EXPERIMENTAL / DRAFT
The sample app can be found on Github here
Hi again folks!
Now, you may certainly have realized I’m Play2.1 Json API advocate. But you may also have understood that I’m not interested in Json as an end in itself. What catches my attention is that it’s a versatile arborescent data structure that can be used in web server&client, in DB such as ReactiveMongo and also when communicating between servers with WebServices.
So I keep exploring what can be done with Json (specially in the context of PlayFramework reactive architecture) and building the tools that are required to concretize my ideas.
My last article introduced JsPath Pattern Matching and I told you that I needed this tool to use it with JsZipper. It’s time to use it…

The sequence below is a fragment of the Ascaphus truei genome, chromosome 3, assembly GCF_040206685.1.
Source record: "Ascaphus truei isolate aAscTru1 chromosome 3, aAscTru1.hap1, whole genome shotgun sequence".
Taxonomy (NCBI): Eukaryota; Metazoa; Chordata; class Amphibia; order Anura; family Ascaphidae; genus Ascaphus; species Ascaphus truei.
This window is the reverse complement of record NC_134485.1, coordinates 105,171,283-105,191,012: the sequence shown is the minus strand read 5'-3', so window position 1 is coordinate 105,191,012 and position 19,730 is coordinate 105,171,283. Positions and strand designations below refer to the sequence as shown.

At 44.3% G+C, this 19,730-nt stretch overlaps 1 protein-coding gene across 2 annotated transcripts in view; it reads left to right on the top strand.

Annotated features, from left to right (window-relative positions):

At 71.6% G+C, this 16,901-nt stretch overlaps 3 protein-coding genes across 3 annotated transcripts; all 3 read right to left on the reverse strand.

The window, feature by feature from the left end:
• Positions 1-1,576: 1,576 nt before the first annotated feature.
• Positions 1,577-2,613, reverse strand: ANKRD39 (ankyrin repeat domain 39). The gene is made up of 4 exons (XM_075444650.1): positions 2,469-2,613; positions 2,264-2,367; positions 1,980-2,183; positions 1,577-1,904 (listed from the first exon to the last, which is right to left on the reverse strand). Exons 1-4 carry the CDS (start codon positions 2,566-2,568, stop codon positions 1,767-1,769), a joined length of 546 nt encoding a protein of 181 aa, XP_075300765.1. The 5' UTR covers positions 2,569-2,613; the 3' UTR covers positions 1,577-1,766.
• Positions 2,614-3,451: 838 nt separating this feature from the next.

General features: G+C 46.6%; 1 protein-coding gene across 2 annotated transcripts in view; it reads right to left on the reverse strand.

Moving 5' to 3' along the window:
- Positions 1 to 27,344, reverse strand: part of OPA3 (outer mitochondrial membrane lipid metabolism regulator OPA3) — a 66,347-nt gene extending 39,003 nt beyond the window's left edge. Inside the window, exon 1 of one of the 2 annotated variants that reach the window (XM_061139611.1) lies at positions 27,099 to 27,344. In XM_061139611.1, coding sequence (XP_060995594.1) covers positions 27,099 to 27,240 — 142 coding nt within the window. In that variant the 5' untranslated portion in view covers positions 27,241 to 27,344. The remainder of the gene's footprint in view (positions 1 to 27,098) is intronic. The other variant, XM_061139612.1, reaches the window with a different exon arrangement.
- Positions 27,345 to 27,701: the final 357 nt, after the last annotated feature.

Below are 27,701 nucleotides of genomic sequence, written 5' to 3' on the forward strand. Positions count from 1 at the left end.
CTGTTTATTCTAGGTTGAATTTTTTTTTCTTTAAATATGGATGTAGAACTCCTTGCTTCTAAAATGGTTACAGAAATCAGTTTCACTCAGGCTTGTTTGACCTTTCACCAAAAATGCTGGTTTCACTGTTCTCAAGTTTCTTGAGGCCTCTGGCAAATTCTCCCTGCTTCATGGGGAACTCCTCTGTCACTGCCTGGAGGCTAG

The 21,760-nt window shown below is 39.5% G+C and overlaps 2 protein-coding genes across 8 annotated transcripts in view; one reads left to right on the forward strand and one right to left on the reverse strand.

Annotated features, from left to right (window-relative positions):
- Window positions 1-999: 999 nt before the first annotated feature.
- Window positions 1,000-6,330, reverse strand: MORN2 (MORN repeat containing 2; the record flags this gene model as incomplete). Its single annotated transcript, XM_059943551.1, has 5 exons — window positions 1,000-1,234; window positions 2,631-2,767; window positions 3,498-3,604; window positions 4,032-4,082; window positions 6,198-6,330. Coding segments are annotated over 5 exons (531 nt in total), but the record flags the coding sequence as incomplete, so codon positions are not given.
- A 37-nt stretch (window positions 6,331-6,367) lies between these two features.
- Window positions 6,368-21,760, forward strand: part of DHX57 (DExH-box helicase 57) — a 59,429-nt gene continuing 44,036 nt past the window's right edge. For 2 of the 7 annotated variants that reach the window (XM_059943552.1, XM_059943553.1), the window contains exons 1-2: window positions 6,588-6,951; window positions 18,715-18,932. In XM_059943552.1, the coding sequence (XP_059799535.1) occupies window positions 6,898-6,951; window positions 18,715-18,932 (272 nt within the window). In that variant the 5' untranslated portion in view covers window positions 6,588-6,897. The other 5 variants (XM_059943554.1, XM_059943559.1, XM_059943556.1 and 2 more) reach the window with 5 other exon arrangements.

Here is why I want to do:
- Build dynamically a Json structure by aggregating data obtained by calling several external WS such as twitterAPI or github API or whatever API.
- Build this structure from a Json template stored in MongoDB in which I will find the URL and params of WebServices to call.
- Use Play2.1/WS & ReactiveMongo reactive API meaning resulting Json should be built in an asynchronous and non-blocking way.
- Use concept of JsZipper introduced in my previous article to be able to modify efficiently Play2.1/Json immutable structures.
Please note that this idea and its implementation is just an exercise of style to study the idea and introduce technical concepts but naturally it might seem a bit fake. Moreover, keep in mind, JsZipper API is still draft…
The idea of Json template
Imagine I want to gather twitter user timeline and github user profile in a single Json object.
I also would like to:
- configure the URL of WS and query parameters to fetch data
- customize the resulting Json structure
Let’s use a Json template such as:
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user_id found in
__\streams\twitter, I can call twitter API to fetch the stream of tweets and the same for__\streams\github`. Finally I replace the content of each node as following: